Health and Compound Interest: A Mental Model for Building a Lifestyle

Compound interest is the addition of interest to a principal sum. It is interest on interest. It is a principle that allows something to increase at faster and faster rates over time. For those visually inclined it is something like this…

Economics lesson over. We will apply the idea of compound interest to our approach to health.

This can take many forms. It can be purely psychological, as in a single good decision today makes me more likely to make a good decision tomorrow, and maybe even two good decisions the following day. Another way to describe this is something like the feeling of momentum. *Before we go any further, we will clarify this vaguery, ‘good decision,’ as anything objectively benefiting your health, ie. eating a serving of broccoli, walking outside for 10 minutes, doing a push-up, etc. This would be specific to you and these are general examples.* The compounding principle can also operate in a purely physiologic realm. If I do a set of push ups today, maybe I am able to build some small amount of muscle. If I build muscle, my body’s ability to dispose glucose is improved. If I can dispose of more glucose, my blood sugar goes down. That muscle it not likely to disappear any time soon, therefore I am better at disposing glucose everyday in the future. My average blood sugar over time (HA1c) goes down.

But here is where it gets fun. That same muscle (built from my push-up) that helps me regulate blood sugar helps me move more functionally, increasing my ability to meet the physical demands of life. It increases my resting metabolic rate, allowing my body to “burn” more calories throughout the day. It will help regulate certain hormones circulating in my body. Hell, doing the push-ups might just make me feel better afterwards. The single ‘good’ decision of doing push-ups generates health benefits in multiple dimensions. And the principle of compounding applies in every dimension! The general idea of health compounding is that no matter how insignificant a single ‘good’ decision today may seem, the majority of its benefit exists in your future. So cherish each and every positive decision you make, you just sacrificed a small amount today for a potential windfall tomorrow.

My favorite example of health investment and compound interest is sleep. I have learned to love sleep. We can view investment in our health through the lens of time. How many hours of the day am I doing something productive for my health versus how many hours I am doing something neutral or even negative? I will be the first to admit how difficult it is to make health conscious decisions in today’s environment. We have endless entertainment streaming right to our favorite device, delicious foods that someone would happily deliver to our very own door, not to mention all the gyms are closed! Needless to say, decisions in the best interest of our health are difficult to make. This is what makes sleep the king (or queen) of health decisions. If you prioritize giving yourself 8 hours in bed each night, you just banked 8 hours of good health decisions! You just optimized one-third of your day. Thankfully our unconscious state during sleep makes it rather difficult to be tempted by those beautiful desserts or “Click to play the next episode.” So from the abstracted point of view of wanting to make more ‘good’ decisions than ‘bad’ decisions throughout our 24 hour period, prioritization of sleep is paramount. In a more concrete view, sleep provides numerous physiologic benefits. Chronic short sleep can promote weight gain, hinder weight loss, dysregulate blood sugar levels, cause hormone imbalances (including those that regulate appetite), to only mention a few manifestations. If you are interested in the science of sleep and its physiologic outcomes, stay tuned.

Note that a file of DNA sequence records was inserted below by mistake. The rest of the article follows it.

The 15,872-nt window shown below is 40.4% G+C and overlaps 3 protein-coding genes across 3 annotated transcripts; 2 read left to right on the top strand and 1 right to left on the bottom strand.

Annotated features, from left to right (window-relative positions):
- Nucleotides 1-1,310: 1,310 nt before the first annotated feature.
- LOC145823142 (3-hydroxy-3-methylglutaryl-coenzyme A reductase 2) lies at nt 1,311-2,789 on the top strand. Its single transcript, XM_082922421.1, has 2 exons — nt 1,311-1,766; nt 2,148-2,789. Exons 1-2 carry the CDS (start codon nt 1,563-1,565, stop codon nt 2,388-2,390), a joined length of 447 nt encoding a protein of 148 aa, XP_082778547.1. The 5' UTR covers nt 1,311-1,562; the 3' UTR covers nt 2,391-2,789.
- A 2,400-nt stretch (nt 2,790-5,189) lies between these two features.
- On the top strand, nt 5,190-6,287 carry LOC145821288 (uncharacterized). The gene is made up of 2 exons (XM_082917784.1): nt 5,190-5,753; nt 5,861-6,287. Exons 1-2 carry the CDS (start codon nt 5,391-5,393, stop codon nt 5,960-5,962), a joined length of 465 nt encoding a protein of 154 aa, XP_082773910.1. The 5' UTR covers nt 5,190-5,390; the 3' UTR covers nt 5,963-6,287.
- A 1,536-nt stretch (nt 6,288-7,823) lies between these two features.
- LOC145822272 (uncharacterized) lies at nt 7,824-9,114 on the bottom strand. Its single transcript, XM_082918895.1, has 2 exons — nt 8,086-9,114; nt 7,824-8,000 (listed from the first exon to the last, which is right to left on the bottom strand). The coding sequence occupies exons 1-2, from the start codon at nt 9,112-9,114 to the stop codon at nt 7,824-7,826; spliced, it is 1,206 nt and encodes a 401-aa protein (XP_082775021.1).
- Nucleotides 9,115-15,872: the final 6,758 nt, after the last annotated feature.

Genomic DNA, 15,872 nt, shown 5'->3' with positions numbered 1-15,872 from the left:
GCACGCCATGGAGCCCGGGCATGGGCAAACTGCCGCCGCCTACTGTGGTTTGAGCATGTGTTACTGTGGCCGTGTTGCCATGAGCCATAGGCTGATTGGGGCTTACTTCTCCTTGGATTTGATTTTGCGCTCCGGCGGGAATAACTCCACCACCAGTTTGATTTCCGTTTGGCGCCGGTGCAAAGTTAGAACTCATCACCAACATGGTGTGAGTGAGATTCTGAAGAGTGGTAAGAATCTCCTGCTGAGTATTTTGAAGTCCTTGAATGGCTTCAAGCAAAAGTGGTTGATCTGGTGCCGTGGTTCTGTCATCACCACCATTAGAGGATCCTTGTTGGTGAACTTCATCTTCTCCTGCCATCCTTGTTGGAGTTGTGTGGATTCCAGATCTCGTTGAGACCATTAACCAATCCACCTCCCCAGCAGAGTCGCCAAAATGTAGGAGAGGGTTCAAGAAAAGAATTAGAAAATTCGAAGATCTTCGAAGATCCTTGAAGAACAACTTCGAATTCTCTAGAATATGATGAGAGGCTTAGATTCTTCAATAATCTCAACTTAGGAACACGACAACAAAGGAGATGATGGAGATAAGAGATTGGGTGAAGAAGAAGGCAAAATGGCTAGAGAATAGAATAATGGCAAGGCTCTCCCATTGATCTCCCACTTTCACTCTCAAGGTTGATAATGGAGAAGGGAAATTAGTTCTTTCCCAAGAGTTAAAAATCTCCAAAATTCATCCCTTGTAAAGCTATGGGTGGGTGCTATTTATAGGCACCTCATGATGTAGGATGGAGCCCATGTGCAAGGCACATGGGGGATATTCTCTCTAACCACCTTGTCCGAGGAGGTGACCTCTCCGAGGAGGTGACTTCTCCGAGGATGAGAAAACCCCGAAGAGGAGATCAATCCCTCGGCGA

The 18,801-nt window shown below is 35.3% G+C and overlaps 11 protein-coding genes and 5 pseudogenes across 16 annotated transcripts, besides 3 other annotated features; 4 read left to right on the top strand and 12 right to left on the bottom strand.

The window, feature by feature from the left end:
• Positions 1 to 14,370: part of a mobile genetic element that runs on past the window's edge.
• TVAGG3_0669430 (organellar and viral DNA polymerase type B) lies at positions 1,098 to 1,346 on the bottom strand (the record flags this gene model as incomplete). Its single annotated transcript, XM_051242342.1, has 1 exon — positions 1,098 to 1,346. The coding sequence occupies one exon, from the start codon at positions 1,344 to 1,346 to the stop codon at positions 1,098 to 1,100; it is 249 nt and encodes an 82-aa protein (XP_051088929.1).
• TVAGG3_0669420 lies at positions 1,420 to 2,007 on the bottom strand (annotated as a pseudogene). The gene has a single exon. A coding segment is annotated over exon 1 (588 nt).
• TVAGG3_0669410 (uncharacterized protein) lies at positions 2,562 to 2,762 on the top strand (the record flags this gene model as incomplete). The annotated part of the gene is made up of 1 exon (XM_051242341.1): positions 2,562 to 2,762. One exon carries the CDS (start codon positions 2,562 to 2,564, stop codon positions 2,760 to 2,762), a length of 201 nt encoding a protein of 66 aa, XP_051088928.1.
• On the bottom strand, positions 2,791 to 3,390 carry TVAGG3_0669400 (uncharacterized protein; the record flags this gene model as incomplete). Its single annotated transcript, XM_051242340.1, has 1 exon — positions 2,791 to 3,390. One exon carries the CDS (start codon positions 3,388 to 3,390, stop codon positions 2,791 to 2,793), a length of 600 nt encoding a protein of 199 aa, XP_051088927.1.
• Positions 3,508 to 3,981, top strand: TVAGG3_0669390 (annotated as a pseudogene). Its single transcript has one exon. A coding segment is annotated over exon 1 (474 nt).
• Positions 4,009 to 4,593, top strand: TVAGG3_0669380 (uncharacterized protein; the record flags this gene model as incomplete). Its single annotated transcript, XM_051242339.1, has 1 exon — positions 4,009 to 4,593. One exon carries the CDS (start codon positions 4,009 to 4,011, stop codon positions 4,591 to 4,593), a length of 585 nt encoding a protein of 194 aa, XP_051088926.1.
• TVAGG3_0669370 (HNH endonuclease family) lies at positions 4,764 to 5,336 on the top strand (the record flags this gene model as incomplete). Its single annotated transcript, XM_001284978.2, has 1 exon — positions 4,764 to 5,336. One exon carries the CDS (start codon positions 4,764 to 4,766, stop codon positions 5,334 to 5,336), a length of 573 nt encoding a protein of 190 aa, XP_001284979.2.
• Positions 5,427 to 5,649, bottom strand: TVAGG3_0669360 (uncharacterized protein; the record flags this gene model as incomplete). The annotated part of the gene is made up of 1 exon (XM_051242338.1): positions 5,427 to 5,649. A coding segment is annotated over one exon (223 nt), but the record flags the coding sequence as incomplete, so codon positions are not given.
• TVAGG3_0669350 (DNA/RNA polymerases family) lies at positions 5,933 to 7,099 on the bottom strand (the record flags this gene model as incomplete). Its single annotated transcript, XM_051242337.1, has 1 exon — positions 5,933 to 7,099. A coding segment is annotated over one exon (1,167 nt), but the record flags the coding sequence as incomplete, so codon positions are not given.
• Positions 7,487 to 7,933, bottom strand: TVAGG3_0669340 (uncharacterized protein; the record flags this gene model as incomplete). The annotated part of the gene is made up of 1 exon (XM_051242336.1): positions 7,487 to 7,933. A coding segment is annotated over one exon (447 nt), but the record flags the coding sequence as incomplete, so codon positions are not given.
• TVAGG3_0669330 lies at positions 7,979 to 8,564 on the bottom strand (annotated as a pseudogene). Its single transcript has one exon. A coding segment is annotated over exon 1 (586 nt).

I don’t want to dive too deep into the science right now as this post is more about the conceptual framework we need to adopt towards our health. Every single decision we make is a node in a network. The output from that decision node affects many other aspects of our life, it compounds. My sleep affects my energy, my energy affects my workout, my workout affects my sleep. My food affects my hormones, my hormones affect my appetite, my appetite affects my food choices. My movement affects my hormones, my hormones affect my energy levels, my energy levels affect my desire to move! Our body is a symphony. Every individual piece playing some minor role in the overall function. Don’t downplay a ‘good’ decision, regardless of how insignificant it may seem. Celebrate eating a serving of vegetables, acknowledge the victory of going for a walk, and throw a party for yourself tomorrow if you give yourself 8 hours in bed.

Best explorations

-Ryan; 4/30/2020

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